Sunderman v. Colvin, No. 4:2016cv04003 - Document 16 (D.S.D. 2017)

Court Description: MEMORANDUM OPINION AND ORDER REVERSING THE DECISION OF THE COMISSIONER Signed by U.S. District Judge Karen E. Schreier on 2/3/17. (SLW)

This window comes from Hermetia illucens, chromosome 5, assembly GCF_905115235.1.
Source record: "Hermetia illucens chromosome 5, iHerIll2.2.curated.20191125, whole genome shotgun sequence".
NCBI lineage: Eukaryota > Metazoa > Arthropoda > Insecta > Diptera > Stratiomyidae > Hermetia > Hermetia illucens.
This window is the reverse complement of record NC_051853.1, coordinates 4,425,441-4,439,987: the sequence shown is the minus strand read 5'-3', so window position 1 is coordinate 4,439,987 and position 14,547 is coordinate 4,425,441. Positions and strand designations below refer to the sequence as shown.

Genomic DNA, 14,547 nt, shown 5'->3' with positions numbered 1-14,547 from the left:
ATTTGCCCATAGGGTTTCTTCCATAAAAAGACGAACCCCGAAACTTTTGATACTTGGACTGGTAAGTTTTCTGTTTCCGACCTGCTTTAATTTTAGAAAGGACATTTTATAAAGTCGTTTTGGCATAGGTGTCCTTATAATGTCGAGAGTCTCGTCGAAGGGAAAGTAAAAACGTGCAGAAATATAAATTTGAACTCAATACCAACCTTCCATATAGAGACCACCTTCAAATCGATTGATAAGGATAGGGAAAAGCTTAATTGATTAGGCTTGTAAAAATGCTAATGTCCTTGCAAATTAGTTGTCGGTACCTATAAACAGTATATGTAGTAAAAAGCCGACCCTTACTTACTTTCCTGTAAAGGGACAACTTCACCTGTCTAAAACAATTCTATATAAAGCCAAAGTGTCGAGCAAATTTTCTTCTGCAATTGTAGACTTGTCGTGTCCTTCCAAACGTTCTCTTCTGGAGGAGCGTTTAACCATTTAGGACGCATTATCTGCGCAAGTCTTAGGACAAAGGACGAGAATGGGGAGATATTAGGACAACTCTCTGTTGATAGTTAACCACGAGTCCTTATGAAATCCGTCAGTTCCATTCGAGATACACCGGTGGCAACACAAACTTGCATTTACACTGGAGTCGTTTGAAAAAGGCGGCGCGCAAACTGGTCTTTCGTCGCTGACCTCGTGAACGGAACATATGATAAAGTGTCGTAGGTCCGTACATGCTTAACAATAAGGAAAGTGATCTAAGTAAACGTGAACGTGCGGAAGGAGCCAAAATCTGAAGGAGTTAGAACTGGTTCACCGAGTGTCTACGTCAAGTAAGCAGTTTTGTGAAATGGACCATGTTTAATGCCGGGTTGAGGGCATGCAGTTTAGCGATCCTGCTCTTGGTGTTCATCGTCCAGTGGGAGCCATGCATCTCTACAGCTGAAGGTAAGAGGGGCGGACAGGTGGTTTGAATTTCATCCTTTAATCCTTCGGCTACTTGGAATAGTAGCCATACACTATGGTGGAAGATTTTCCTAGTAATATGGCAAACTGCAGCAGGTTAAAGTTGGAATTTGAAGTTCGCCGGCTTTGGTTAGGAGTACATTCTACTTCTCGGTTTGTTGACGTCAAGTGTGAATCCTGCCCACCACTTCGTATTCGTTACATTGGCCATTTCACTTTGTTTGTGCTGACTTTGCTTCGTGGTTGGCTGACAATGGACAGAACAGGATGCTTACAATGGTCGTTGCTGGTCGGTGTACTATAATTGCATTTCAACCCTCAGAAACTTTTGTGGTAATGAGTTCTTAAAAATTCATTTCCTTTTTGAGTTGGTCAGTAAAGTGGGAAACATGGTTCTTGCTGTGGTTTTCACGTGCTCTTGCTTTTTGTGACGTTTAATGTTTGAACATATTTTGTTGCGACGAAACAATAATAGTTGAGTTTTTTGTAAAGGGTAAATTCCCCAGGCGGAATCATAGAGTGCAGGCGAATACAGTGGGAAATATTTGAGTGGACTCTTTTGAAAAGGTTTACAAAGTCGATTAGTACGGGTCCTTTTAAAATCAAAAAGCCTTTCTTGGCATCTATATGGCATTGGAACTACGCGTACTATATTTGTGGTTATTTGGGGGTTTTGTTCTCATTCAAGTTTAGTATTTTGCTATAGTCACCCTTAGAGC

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Sunderman v. Colvin Doc. 16 UNITED STATES DISTRICT COURT DISTRICT OF SOUTH DAKOTA SOUTHERN DIVISION RHONDA K. SUNDERMAN, 4:16-CV-04003-KES Plaintiff, MEMORANDUM OPINION AND ORDER REVERSING THE DECISION OF THE COMMISSIONER vs. CAROLYN W. COLVIN, Acting Commissioner, Social Security Administration, Defendant. Plaintiff, Rhonda K. Sunderman, seeks review of the decision of the Commissioner of the Social Security Administration denying her claim for disability insurance benefits (SSDI) under Title II of the Social Security Act, 42 U.S.C. § 423, and for supplemental security income (SSI) under Title XVI of that Act, 42 U.S.C. § 1382. The Commissioner opposes the motion and urges the court to affirm the denial of benefits. For the following reasons, the court reverses the decision of the Commissioner. PROCEDURAL HISTORY Sunderman filed an application for SSDI and SSI on November 8, 2012, alleging disability since January 1, 2012. 1 AR 212. Sunderman alleged that she suffered from fibromyalgia, depression, anxiety, back issues, and stomach 1 Sunderman later amended her disability onset day to November 5, 2012. AR 334. Dockets.Justia.com issues. AR 287. The Commissioner denied Sunderman’s claim on February 11, 2013, and upon reconsideration on June 24, 2013. AR 155, 160, 163. Sunderman then requested an administrative hearing, AR 168, and appeared with counsel before Administrative Law Judge (ALJ) Robert Maxwell on April 24, 2014. See AR 75 (transcript of hearing). On July 25, 2014, the ALJ issued an opinion affirming the denial of benefits. AR 36-55. The Appeals Council denied Sunderman’s request for review on December 15, 2015. 2 AR 1-7. Thus, Sunderman’s appeal of the commissioner’s final decision is properly before the court under 42 U.S.C. § 405(g). FACTUAL BACKGROUND Sunderman was born on July 3, 1960. AR 79, 282. At the time of her hearing before the ALJ, Sunderman was 53 years old. AR 79. Although she did not graduate from high school, Sunderman obtained her GED in 1982. AR 80, 288. While Sunderman’s complete employment history is unknown, she reported working a number of jobs between 1994 and 2012 including jobs as a customer service representative, catalog order clerk, survey taker, and student loan processor. AR 293. Sunderman explained during her administrative hearing that she left her most recent job as a credit card customer service representative in November 2012 because she was unable to complete her assigned tasks due to constant pain. AR 82, 95-97. Sunderman claims she has been unable to work since that time. See AR 80, 334. 2 The Appeals Council received additional evidence from Sunderman—which was not presented to the ALJ—that is part of the administrative record for this matter. AR 6. 2 Sunderman’s medical history features numerous consultations with different physicians, psychiatrists and counselors between 2012 and 2014. See AR 343-71 (treatment records from Falls Community Health between January 30, 2012, and July 3, 2012); AR 372-88 (treatment records from Southeastern Behavioral Healthcare between January 24, 2012, and August 2, 2012); AR 405-11 (treatment records from Falls Community Health between November 28, 2012, and April 8, 2013); AR 412-32 (treatment records from Falls Community Health between April 24, 2013, and July 16, 2013); AR 433-44 (chart notes from Avera Gastroenterology between February 25, 2014, and February 28, 2014); AR 445-88 (patient records from Sanford USD Medical Center between December 16, 2013, and December 18, 2013); AR 489-97 (patient records from Sanford Cardiovascular Institute from December 23, 2013); AR 501-24 (therapy notes from Avera Medical Group between November 12, 2013, and April 15, 2014); AR 529-54 (treatment records from between November 4, 2011, and April 9, 2014); AR 555-62 (treatment records from Avera Medical Group between January 21, 2014, and July 1, 2014); AR 563-73 (treatment records from Avera Medical Group between May 9, 2014, and July 9, 2014); AR 17-21 (treatment records from Avera Medical Group on September 9, 2014); AR 22-29 (treatment records from Avera Medical Group on September 2, 2014). Disability reports and Sunderman’s medical records also reveal that Sunderman had a rigorous drug regimen between 2012 and 2014. Specifically, Sunderman’s medical providers prescribed the following prescription 3 medications to her between 2012 and 2014: clonazepam, lorazepam, and celexa to treat anxiety (AR 289, 313, 347, 357); zocor to treat high cholesterol (AR 548-49); citalopram, prozac, paroxetine, cymbalta, trazodone, and abilify to treat depression (AR 289, 357, 360, 548-49); gabapentin/neurotin and lyrica to treat fibromyalgia (AR 313, 329, 566); accupril, lisinopril, and benazepril to treat high blood pressure (AR 329, 411, 542); naproxen to treat inflammation and pain (AR 407); and aciphex, ranitidine, protonix, and zofran to treat stomach issues and nausea (AR 313, 360, 548-49). ADMINISTRATIVE HEARING During the April 24, 2014, administrative hearing, the ALJ heard testimony from two witnesses: Sunderman and Warren Haginson, a vocational expert. As a vocational expert, Haginson is utilized by the Social Security Administration to help determine whether the claimant possesses the ability to maintain full-time employment in the local and national economy. Sunderman, who was represented by counsel at the hearing, 3 testified regarding her past work history doing customer service type work. AR 80. Sunderman also explained that she quit her most recent job in November 2012 due to the constant pain she felt in her shoulders, arm, back, and hands while at work. AR 82. Sunderman also testified that after about ten or fifteen minutes of keyboarding, her arms and hands would go numb. AR 85. This pain 3 After the ALJ issued his decision, Sunderman ended her relationship with her attorney and hired her current attorney to conduct the remainder of her appeals process. See AR 34-35. 4 would last for about thirty minutes before Sunderman was able to get back to work. Id. Sunderman also described how her diagnoses of fibromyalgia and anxiety affected her daily life. At times, the pain from her fibromyalgia would spread through her whole body and make her “feel like a Gumby.” AR 86. Due to this, Sunderman stated that her pain would make it feel “like I’m not going to be able to walk.” Id. Sunderman also explained that she was no longer able to cross-stitch as much as she used to and could only cross-stich for fifteen or twenty minutes before her arms would go numb. AR 102-03. Sunderman said that she was no longer able to cook large meals for her family and instead only prepared meals requiring easy preparation like TV dinners. AR 104. Sunderman further testified that her anxiety made even simple things, such as grocery shopping, very difficult. 4 AR 95. When questioned by the ALJ, Sunderman testified about her medical diagnoses and treatment. AR 98-102. The ALJ specifically questioned Sunderman about her diagnosis of fibromyalgia and her mental health treatment. Id. The ALJ and Sunderman had the following exchange discussing Sunderman’s mental health treatment: Q: Are you under the care of any mental health professional at the Avera Free Clinic? A: Yes. 4 Specifically Sunderman testified that she became so distraught after not being able to find her EBT card when going to pay for groceries at Walmart that she broke down and started bawling in front of others while in the store. AR 95. 5 Q: And who’s that? A: What’s her name, I’m sorry. Oh, I didn’t even write it down. It’s Dr. Adam something. I’m not sure. Q: Is it a hyphenated name? A: Yep. Q: If it turns out to be Chester-Adams – A: Yep. Q: Does that sound familiar to you? A: Yep. Q: How many times have you seen [Dr. Chester-Adams]? A: I actually have just started seeing her so I’ve seen her three times. ... Q: And has [Dr. Chester-Adams] put any limitations on your activities form a mental health standpoint, about working or not working or particular work environment? A: Just to stay away from whatever was causing me stress and anxiety. . . . AR 101-02. Haginson, the vocational expert, testified about Sunderman’s potential employment options. AR 107-09. Specifically, the ALJ questioned Haginson using a hypothetical created from the state agency’s assessment of Sunderman. See AR 140-41 (Exhibit 3A). Under the ALJ’s hypothetical, Haginson confirmed that someone with those abilities could perform all of the past work performed by Sunderman. AR 108. 6 ALJ DECISION Employing the five-step analysis associated with an application for social security benefits, the ALJ denied Sunderman’s claim on July 25, 2014. AR 35. In Step One, the ALJ found that Sunderman had not engaged in substantial gainful activity since November 5, 2012, the amended onset date. AR 41. In Step Two, the ALJ found that Sunderman suffers from the following severe impairments: fibromyalgia and obesity. Id. The ALJ also found at Step Two that Sunderman had two medically determinable mental impairments: depression and anxiety. AR 42. The ALJ went on to conclude, however, that because these impairments did not cause more than “minimal limitation in [Sunderman’s] ability to perform basic mental work activities,” that the medically determinable impairments of anxiety and depression were “nonsevere.” Id. In Step Three, the ALJ found that Sunderman does not have any impairment, or combination of impairments, that meets or equals the severity required for a finding of disability under 20 C.F.R. Part 404, Subpart P, Appendix 1. AR 45. Between Steps Three and Four the ALJ calculated Sunderman’s residual functioning capacity (RFC) and concluded that Sunderman had the RFC: to perform a range of light work as defined in [20 C.F.R. §§] 404.1567(b) and 416.967(b). [Sunderman] is able to occasionally lift and/or carry 20 pounds and frequently 10 pounds. [Sunderman] can stand, walk or sit (with normal breaks) about six hours each in an 8-hour day. [Sunderman’s] push/pull abilities are unlimited with the resistance as stated in her lifting/carrying abilities. From a postural standpoint, [Sunderman] can occasionally climb, perform unlimited balancing and frequently stoop, kneel, crouch or crawl. [Sunderman] has no manipulative, visual, communicative or environmental limitations. 7 AR 46. Because of the ALJ’s finding regarding Sunderman’s RFC, the ALJ found in Step Four that Sunderman was capable of performing all of her past relevant work. AR 49. Thus, the ALJ concluded that Sunderman was not disabled. AR 50. STANDARD OF REVIEW The court must uphold the ALJ’s decision if it is supported by substantial evidence in the record as a whole. 42 U.S.C. § 405(g) (“The findings of the Commissioner as to any fact, if supported by substantial evidence, shall be conclusive . . . .”); Teague v. Astrue, 638 F.3d 611, 614 (8th Cir. 2011). “ ‘Substantial evidence is less than a preponderance, but is enough that a reasonable mind would find it adequate to support the conclusion.’ ” Teague, 638 F.3d at 614 (quoting Finch v. Astrue, 547 F.3d 933, 935 (8th Cir. 2008)). When reviewing the record, “the court ‘must consider both evidence that supports and evidence that detracts from the Commissioner’s decision.’ ” PateFires v. Astrue, 564 F.3d 935, 942 (8th Cir. 2009) (quoting Nicola v. Astrue, 480 F.3d 885, 886 (8th Cir. 2007)). If the Commissioner’s decision is supported by substantial evidence in the record as a whole, the court may not reverse it merely because substantial evidence also exists in the record that would support a contrary position or because the court would have determined the case differently. Krogmeier v. Barnhart, 294 F.3d 1019, 1022 (8th Cir. 2002) (citing Woolf v. Shalala, 3 F.3d 1210, 1213 (8th Cir. 1993)). The court also reviews the Commissioner’s decision to determine if an error of law has been committed, which may be a procedural error, the use of 8 an erroneous legal standard, or an incorrect application of the law. Collins v. Astrue, 648 F.3d 869, 871 (8th Cir. 2011) (citations omitted). Issues of law are reviewed de novo with deference accorded to the Commissioner’s construction of the Social Security Act. Id. (citing Juszczyk v. Astrue, 542 F.3d 626, 633 (8th Cir. 2008)). THE FIVE STEP PROCEDURE FOR DISABILITY DETERMINATIONS Disability is defined as the “inability to engage in any substantial gainful activity by reason of any medically determinable physical or mental impairment which can be expected to result in death or which has lasted or can be expected to last for a continuous period of not less than 12 months.” 42 U.S.C. § 423(d)(1)(A); 42 U.S.C. § 1382c(3)(A). “An individual shall be determined to be under a disability only if [her] physical or mental impairment or impairments are of such severity that [she] is not only unable to do [her] previous work but cannot, considering [her] age, education, and work experience, engage in any other kind of substantial gainful work which exists in the national economy[.]” 42 U.S.C. § 423(d)(2)(A). An ALJ must apply a five-step procedure when determining if an applicant is disabled. Smith v. Shalala, 987 F.2d. 1371, 1373 (8th Cir. 1993). The steps are as follows: Step One: Determine whether the applicant is presently engaged in substantial gainful activity. 20 C.F.R. § 404.1520(b); 20 C.F.R. § 416.920(b). Step Two: Determine whether the applicant has an impairment or a combination of impairments that are severe. 20 C.F.R. § 404.1520(c); 20 C.F.R. § 416.920(c). 9 Step Three: Determine whether any of the severe impairments identified in Step Two match the listing in Appendix 1. 20 C.F.R. § 404.1520(d); 20 C.F.R. § 416.920(d). Step Four: Considering the applicant’s RFC, determine whether the applicant can perform any past relevant work. 20 C.F.R. § 404.1520(e); 20 C.F.R. § 416.920(e). Step Five: Determine whether any substantial gainful activity exists in the national economy that the applicant can perform. 20 C.F.R. § 404.1520(f); 20 C.F.R. § 416.920(f). DISCUSSION Sunderman urges the court to reverse the ALJ’s decisions for the following reasons: (1) the ALJ failed to properly identify Sunderman’s severe mental impairments; (2) the ALJ failed to properly evaluate Sunderman’s fibromyalgia; (3) the ALJ’s RFC determination is not supported by substantial evidence; and (4) the ALJ failed to properly evaluate third party statements from Sunderman’s mother. Docket 11 at 1. Additionally, Sunderman requests that the court direct the Social Security Administration to award benefits. Id. at 35. I. Step Two In Step Two, the Commissioner must determine whether the claimant has a severe impairment, that is, “one that significantly limits the claimant's physical or mental ability to perform basic work activities.” Baker v. Apfel, 159 F.3d 1140, 1143 (8th Cir. 1998); see also 20 C.F.R. § 404.1520(c); 20 C.F.R. 10 § 416.920(c). An impairment is not severe “if it amounts only to a slight abnormality that would not significantly limit the claimant's physical or mental ability to do basic work activities.” Kirby v. Astrue, 500 F.3d 705, 707 (8th Cir. 2007). “It is the claimant's burden to establish that [her] impairment or combination of impairments are severe.” Id. At Step Two, the ALJ determined that Sunderman’s only severe impairments were fibromyalgia and obesity. AR 41. Although the ALJ found that depression and anxiety were medically determinable impairments, AR 42, the ALJ concluded that depression and anxiety were nonsevere impairments because the impairments only caused “minimal limitation in [Sunderman’s] ability to perform basic mental work activities.” Id. Sunderman alleges that this conclusion by the ALJ was incorrect and that the ALJ would have reached the correct conclusion had the ALJ “fully and fairly develop[ed] the record regarding [Sunderman’s] mental impairments before determining that [her medically determinable impairments of depression and anxiety] were not severe.” Docket 11 at 21. A. An ALJ’s duty to fully and fairly develop the record. In the context of non-adversarial social security hearings, an “ ‘ALJ bears a responsibility to develop the record fairly and fully, and independent of the claimant’s burden to press [her] case.’ ” Brown v. Colvin, 825 F.3d 936, 939 (8th Cir. 2016) (quoting Snead v. Barnhart, 360 F.3d 834, 838 (8th Cir. 2004)). But such a responsibility only stretches so far. Id. (citing Stormo v. Barnhart, 377 F.3d 801, 806 (8th Cir. 2004)). An ALJ’s burden to seek additional 11 evidence normally exists only where “a crucial issue is undeveloped.” Stormo, 377 F.3d at 806. Thus, an “ ‘ALJ is not required to function as the claimant’s substitute counsel, but only to develop a reasonably complete record.’ ” Whitman v. Colvin, 762 F.3d 701, 707 (8th Cir. 2014) (quoting Clark v. Shalala, 28 F.3d 828, 830-31 (8th Cir. 1994)). In developing a reasonably complete record, the Eighth Circuit has observed that “reversal due to failure to develop the record is only warranted where such failure is unfair or prejudicial.” Shannon v. Chater, 54 F.3d 484, 488 (8th Cir. 1995). B. Did the ALJ fully develop the record here? Sunderman argues that the ALJ failed to fully develop her administrative record. Specifically she cites to 20 C.F.R. § 404.1512(d), which requires the Commissioner to develop the claimant’s “complete medical history for at least the 12 months preceding the month [the claimant files their application]. . . .” See also 20 C.F.R § 416.912(d) (same). Sunderman alleges that the ALJ and the Commissioner failed to develop the record by failing to obtain Sunderman’s treatment records from her sessions with Dr. Chester-Adams. Docket 11 at 21. According to Sunderman, because she testified at her administrative hearing about being treated by Dr. Chester-Adams and other medical records in the file reference Dr. Chester-Adams, the Commissioner and the ALJ were required to attempt to locate those treatment records. See id. The Commissioner responded to this argument by citing Whitman, 762 F.3d at 707, and stating Sunderman failed to meet her obligation to develop the record. Docket 13 at 22 n.3. The Commissioner also cites to 20 C.F.R. 12 § 404.1512(a), which places the ultimate burden to prove that a claimant is disabled on the claimant. See also 20 C.F.R. § 416.912(a). The Commissioner further argues that Sunderman’s argument should be given little weight here because both Sunderman and Sunderman’s counsel failed to provide the Dr. Chester-Adams’ treatment records to the ALJ. Docket 13 at 22 n.3 (citing AR 78 and AR 109-110 (holding administrative record open to afford counsel additional time to procure remaining records from providers who had not yet responded to document request)); see also AR 528 (April 30, 2014, letter from Sunderman’s counsel stating that the administrative record can be closed). “[R]eversal due to failure to develop the record is . . . warranted where such failure is unfair or prejudicial.” Shannon, 54 F.3d at 488. In Snead, 360 F.3d at 839, the Eighth Circuit reversed and remanded a case for fuller development of the record where additional treatment evidence from the claimant’s treating physician might have altered the ALJ’s opinion regarding the claimant’s alleged disability. Id. (citing Shannon, 54 F.3d at 488) (“Because this evidence might have altered the outcome of the disability determination, the ALJ's failure to elicit it prejudiced Snead in his pursuit of benefits.”). As in Snead, 360 F.3d at 839, reversal is appropriate here for fuller development of Sunderman’s treatment records. A review of the treatment records of Dr. Chester-Adams might alter the ALJ’s opinion that Sunderman’s medically determinable mental impairments of depression and anxiety were nonsevere because the record document that Sunderman received treatment for depression and anxiety. See AR 22-29. The ALJ had questioned Sunderman 13 about her mental treatment at the “Avera free clinic” during the administrative hearing and specifically referenced Sunderman’s doctor (Dr. Chester-Adams) by name. 5 AR 101-02. The court finds that because Dr. Chester-Adams’ treatment records of Sunderman had the potential to alter the ALJ’s disability determination, the ALJ’s failure to obtain these records prejudiced Sunderman and a reversal for consideration of these records is proper. See Snead, 360 F.3d at 839. On remand the ALJ should consider Sunderman’s treatment records that were made part of the administrative record by the Appeals Council and any other records produced by Sunderman and her counsel or obtained by the ALJ regarding Sunderman’s mental health treatment. 6 II. Step Three In Step Three, the ALJ must consider whether the claimant’s severe impairment or impairments are such that a finding of disability is appropriate. See 20 C.F.R. § 404.1520(a)(4)(iii); 20 C.F.R. § 416.920(a)(4)(iii). If the severe impairments, when reviewed individually or in combination, satisfy the requirements of a listing in Appendix 1 of Subpart P in 20 C.F.R. Part 404 (Appendix 1), then “the claimant is conclusively presumed to be disabled.” Bowen v. Yuckert, 482 U.S. 137, 141 (1987). 5 Some of Dr. Chester-Adams’ treatment records of Sunderman, although not presented to the ALJ, were considered by the Appeals Council and thus became part of the administrative record for this case. AR 6. As such, a remand is warranted so the ALJ can consider whether these treatment records impact the determination at Step Two. 6 As the court’s opinion in Section II, infra, makes clear, additional independent grounds exist for reversing the Commissioner’s decision. 14 At Step Three, the ALJ found that Sunderman’s severe impairments of fibromyalgia and obesity did not individually or in combination satisfy the requirements of a listing in Appendix 1. AR 45. In reaching this decision, the ALJ “specifically considered listing 14.06.” 7 Id. Sunderman argues that the ALJ failed to review her impairments as required by SSR 12-2p, which pertains to fibromyalgia. Docket 11 at 25. This failure, according to Sunderman, leaves the court unable to properly review the ALJ’s decision at Step Three. Id. at 28. The Commissioner does not deny that the ALJ failed to consider SSR 12-2p and listing 14.09 in rendering his decision. In fact, the Commissioner argues that the error is harmless. Docket 13 at 27 (citing Henderson v. Sullivan, 930 F.3d 19, 21 (8th Cir. 1991)). 8 Further, the Commissioner argues that this court should affirm the ALJ’s decision because Sunderman has failed to show that her conditions meet or equal the criteria of any listing contained in Appendix 1. Id. The purpose of SSR 12-2p is to provide guidance on how to “develop evidence to establish that a person has a medically determinable impairment of fibromyalgia. . . .” SSR 12-2p, 2012 WL 3104869 at *5 (July 25, 2012). Regarding the analysis needed at Step Three, SSR 12-2p states: 7 Listing 14.06 addresses undifferentiated and mixed connective tissue disease. See 20 C.F.R. Part 404, Subpart P, Appendix 1, listing 14.06. 8 The court finds the Commissioner's argument relating to harmless error unpersuasive. In Henderson, 930 F.3d at 21, the Eighth Circuit found that an ALJ’s failure to mention a binding regulation is only harmless where the ALJ “substantially complied with the correct legal standard.” Because the ALJ applied an incorrect standard here, the ALJ’s error cannot be harmless. 15 At step 3, we consider whether the person’s impairment(s) meets or medically equals the criteria of any of the listings in the Listing of Impairments in appendix 1, subpart P of 20 CFR part 404 (appendix 1). [Fibromyalgia] cannot meet a listing in appendix 1 because [it] is not a listed impairment. At step 3, therefore, we determine whether the [fibromyalgia] medically equals a listing (for example, listing 14.09D in the listing for inflammatory arthritis), or whether it medically equals a listing in combination with at least one other medically determinable impairment. Id. It is well settled in the Eighth Circuit that agencies are required to follow their own binding regulations and that the failure to follow an agency’s own regulations is “a reversible abuse of discretion.” Carter v. Sullivan, 909 F.2d 1201, 1202 (8th Cir. 1990) (per curiam) (holding failure of Secretary to follow binding SSR 83-10 was an abuse of discretion); see also 20 C.F.R. § 402.35(b)(1) (stating that Social Security Rulings are “binding on all components of the Social Security Administration”). Thus, while the Commissioner asserts correctly that Sunderman bears the burden of proving that her severe impairments are the medical equivalent of a listing in Appendix 1, the ALJ also carries the responsibility of reviewing Sunderman’s severe impairments for medical equivalence under the appropriate listing and agency regulations. The entirety of the ALJ’s analysis at Step Three is one paragraph. See AR 45. And while in this paragraph the ALJ states that he has “specifically considered listing 14.06,” AR 45, the ALJ’s conclusory analysis makes it “practically impossible for a reviewing court to analyze” whether the ALJ's reasoning regarding medical equivalence is sound. See Miller v. Colvin, 114 F. 16 Supp. 3d. 741, 775 (D.S.D. 2015). In Jockish v. Colvin, No. 15-5011-KES, 2016 WL 1181680 (D.S.D. March 25, 2016), this court held that an ALJ’s failure to follow SSR 12-2p and listing 14.09D constituted a reversible error. Jockish, 2016 WL 1181680, at *7. Because of the reversible error, this court remanded the case back to the ALJ for consideration of the medical evidence in light of SSR 12-2p and listing 14.09D. The same result is appropriate here. Because the court remands this case for further review, it declines to address the remaining issues raised by Sunderman. The record contains medical and psychiatric records, as well as other evidence, that were submitted to the Social Security Administration after the ALJ's decision was issued. See AR 6. In light of this new evidence and this court's instructions relating to Steps Two and Three, it is inappropriate to render judgment on the ALJ's analysis pertaining to Sunderman’s RFC and whether the ALJ evaluated third party statements from Sunderman’s mother. On remand, the court instructs the ALJ to review the medical evidence in its entirety and to make new findings throughout the disability analysis. In making this decision, the court denies Sunderman’s request that the court award benefits without remanding the case for further review. CONCLUSION AND ORDER The court finds that the ALJ erred by failing to seek to obtain Sunderman’s treatment records from Dr. Chester-Adams after questioning Sunderman on that treatment relationship. The court also finds that the ALJ failed to properly apply SSR 12-2p to determine whether Sunderman’s 17 fibromyalgia constitutes the medical equivalent of a listing in Appendix 1, Subpart P of 20 C.F.R. Part 404. Thus, IT IS ORDERED that the decision of the Commissioner is REVERSED and REMANDED for further review consistent with this opinion. DATED February 3, 2017. BY THE COURT: /s/ Karen E. Schreier KAREN E. SCHREIER UNITED STATES DISTRICT JUDGE 18